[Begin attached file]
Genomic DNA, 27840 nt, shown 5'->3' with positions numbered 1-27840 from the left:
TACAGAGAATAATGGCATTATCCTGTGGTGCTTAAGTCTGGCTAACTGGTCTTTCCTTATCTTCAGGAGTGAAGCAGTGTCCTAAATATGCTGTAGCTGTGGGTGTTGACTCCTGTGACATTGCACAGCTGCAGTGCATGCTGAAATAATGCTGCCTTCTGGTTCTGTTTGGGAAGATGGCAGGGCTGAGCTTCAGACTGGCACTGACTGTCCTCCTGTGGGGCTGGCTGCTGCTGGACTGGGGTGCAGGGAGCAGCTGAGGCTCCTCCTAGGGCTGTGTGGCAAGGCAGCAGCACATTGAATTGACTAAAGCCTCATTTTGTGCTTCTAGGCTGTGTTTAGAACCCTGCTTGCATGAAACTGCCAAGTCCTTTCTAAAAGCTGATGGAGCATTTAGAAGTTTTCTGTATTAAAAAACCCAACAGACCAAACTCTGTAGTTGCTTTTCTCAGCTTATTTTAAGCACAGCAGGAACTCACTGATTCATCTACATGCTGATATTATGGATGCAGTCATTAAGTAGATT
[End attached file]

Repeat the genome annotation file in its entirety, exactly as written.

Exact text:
Genomic DNA, 27840 nt, shown 5'->3' with positions numbered 1-27840 from the left:
TACAGAGAATAATGGCATTATCCTGTGGTGCTTAAGTCTGGCTAACTGGTCTTTCCTTATCTTCAGGAGTGAAGCAGTGTCCTAAATATGCTGTAGCTGTGGGTGTTGACTCCTGTGACATTGCACAGCTGCAGTGCATGCTGAAATAATGCTGCCTTCTGGTTCTGTTTGGGAAGATGGCAGGGCTGAGCTTCAGACTGGCACTGACTGTCCTCCTGTGGGGCTGGCTGCTGCTGGACTGGGGTGCAGGGAGCAGCTGAGGCTCCTCCTAGGGCTGTGTGGCAAGGCAGCAGCACATTGAATTGACTAAAGCCTCATTTTGTGCTTCTAGGCTGTGTTTAGAACCCTGCTTGCATGAAACTGCCAAGTCCTTTCTAAAAGCTGATGGAGCATTTAGAAGTTTTCTGTATTAAAAAACCCAACAGACCAAACTCTGTAGTTGCTTTTCTCAGCTTATTTTAAGCACAGCAGGAACTCACTGATTCATCTACATGCTGATATTATGGATGCAGTCATTAAGTAGATT